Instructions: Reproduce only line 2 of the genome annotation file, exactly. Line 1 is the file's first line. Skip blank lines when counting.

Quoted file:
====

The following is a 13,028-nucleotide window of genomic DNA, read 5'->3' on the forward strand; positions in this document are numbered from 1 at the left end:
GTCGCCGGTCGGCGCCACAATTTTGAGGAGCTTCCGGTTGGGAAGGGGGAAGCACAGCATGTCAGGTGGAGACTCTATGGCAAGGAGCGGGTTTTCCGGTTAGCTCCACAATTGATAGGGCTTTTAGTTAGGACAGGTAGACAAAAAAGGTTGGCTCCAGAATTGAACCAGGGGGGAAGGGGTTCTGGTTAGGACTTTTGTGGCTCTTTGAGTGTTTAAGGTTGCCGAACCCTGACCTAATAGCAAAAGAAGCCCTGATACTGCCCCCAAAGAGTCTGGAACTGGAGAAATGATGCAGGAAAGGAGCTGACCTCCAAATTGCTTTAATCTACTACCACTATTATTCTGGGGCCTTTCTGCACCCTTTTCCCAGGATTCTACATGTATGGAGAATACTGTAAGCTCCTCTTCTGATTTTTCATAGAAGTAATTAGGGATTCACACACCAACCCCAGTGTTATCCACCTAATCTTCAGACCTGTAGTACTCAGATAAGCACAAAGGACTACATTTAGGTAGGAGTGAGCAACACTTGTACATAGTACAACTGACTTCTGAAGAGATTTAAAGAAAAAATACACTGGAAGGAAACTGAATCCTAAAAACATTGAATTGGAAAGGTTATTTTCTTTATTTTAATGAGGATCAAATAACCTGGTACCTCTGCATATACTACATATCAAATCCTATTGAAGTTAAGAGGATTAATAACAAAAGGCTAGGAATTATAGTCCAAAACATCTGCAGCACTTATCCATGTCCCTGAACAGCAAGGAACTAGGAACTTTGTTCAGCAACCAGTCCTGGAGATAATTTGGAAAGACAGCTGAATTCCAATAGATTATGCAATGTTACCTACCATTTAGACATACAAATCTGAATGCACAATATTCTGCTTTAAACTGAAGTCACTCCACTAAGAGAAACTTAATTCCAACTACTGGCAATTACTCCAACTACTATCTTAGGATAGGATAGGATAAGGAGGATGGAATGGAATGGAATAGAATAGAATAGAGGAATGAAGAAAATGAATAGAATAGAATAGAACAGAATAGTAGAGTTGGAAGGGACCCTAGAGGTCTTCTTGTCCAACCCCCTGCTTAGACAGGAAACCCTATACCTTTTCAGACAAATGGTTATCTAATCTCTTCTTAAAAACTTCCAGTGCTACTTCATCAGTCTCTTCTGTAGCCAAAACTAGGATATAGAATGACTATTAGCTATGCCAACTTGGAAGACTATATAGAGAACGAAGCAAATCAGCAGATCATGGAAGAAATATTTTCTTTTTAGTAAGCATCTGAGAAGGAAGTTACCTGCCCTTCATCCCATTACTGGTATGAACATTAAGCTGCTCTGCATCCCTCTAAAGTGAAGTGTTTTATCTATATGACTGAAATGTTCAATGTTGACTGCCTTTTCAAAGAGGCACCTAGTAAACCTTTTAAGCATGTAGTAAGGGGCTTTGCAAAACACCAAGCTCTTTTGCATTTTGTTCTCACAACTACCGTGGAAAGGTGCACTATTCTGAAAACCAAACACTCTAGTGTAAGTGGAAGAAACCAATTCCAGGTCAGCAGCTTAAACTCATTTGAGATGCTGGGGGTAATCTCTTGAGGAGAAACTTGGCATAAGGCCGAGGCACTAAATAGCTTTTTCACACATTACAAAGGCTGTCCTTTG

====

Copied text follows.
GTCGCCGGTCGGCGCCACAATTTTGAGGAGCTTCCGGTTGGGAAGGGGGAAGCACAGCATGTCAGGTGGAGACTCTATGGCAAGGAGCGGGTTTTCCGGTTAGCTCCACAATTGATAGGGCTTTTAGTTAGGACAGGTAGACAAAAAAGGTTGGCTCCAGAATTGAACCAGGGGGGAAGGGGTTCTGGTTAGGACTTTTGTGGCTCTTTGAGTGTTTAAGGTTGCCGAACCCTGACCTAATAGCAAAAGAAGCCCTGATACTGCCCCCAAAGAGTCTGGAACTGGAGAAATGATGCAGGAAAGGAGCTGACCTCCAAATTGCTTTAATCTACTACCACTATTATTCTGGGGCCTTTCTGCACCCTTTTCCCAGGATTCTACATGTATGGAGAATACTGTAAGCTCCTCTTCTGATTTTTCATAGAAGTAATTAGGGATTCACACACCAACCCCAGTGTTATCCACCTAATCTTCAGACCTGTAGTACTCAGATAAGCACAAAGGACTACATTTAGGTAGGAGTGAGCAACACTTGTACATAGTACAACTGACTTCTGAAGAGATTTAAAGAAAAAATACACTGGAAGGAAACTGAATCCTAAAAACATTGAATTGGAAAGGTTATTTTCTTTATTTTAATGAGGATCAAATAACCTGGTACCTCTGCATATACTACATATCAAATCCTATTGAAGTTAAGAGGATTAATAACAAAAGGCTAGGAATTATAGTCCAAAACATCTGCAGCACTTATCCATGTCCCTGAACAGCAAGGAACTAGGAACTTTGTTCAGCAACCAGTCCTGGAGATAATTTGGAAAGACAGCTGAATTCCAATAGATTATGCAATGTTACCTACCATTTAGACATACAAATCTGAATGCACAATATTCTGCTTTAAACTGAAGTCACTCCACTAAGAGAAACTTAATTCCAACTACTGGCAATTACTCCAACTACTATCTTAGGATAGGATAGGATAAGGAGGATGGAATGGAATGGAATAGAATAGAATAGAGGAATGAAGAAAATGAATAGAATAGAATAGAACAGAATAGTAGAGTTGGAAGGGACCCTAGAGGTCTTCTTGTCCAACCCCCTGCTTAGACAGGAAACCCTATACCTTTTCAGACAAATGGTTATCTAATCTCTTCTTAAAAACTTCCAGTGCTACTTCATCAGTCTCTTCTGTAGCCAAAACTAGGATATAGAATGACTATTAGCTATGCCAACTTGGAAGACTATATAGAGAACGAAGCAAATCAGCAGATCATGGAAGAAATATTTTCTTTTTAGTAAGCATCTGAGAAGGAAGTTACCTGCCCTTCATCCCATTACTGGTATGAACATTAAGCTGCTCTGCATCCCTCTAAAGTGAAGTGTTTTATCTATATGACTGAAATGTTCAATGTTGACTGCCTTTTCAAAGAGGCACCTAGTAAACCTTTTAAGCATGTAGTAAGGGGCTTTGCAAAACACCAAGCTCTTTTGCATTTTGTTCTCACAACTACCGTGGAAAGGTGCACTATTCTGAAAACCAAACACTCTAGTGTAAGTGGAAGAAACCAATTCCAGGTCAGCAGCTTAAACTCATTTGAGATGCTGGGGGTAATCTCTTGAGGAGAAACTTGGCATAAGGCCGAGGCACTAAATAGCTTTTTCACACATTACAAAGGCTGTCCTTTG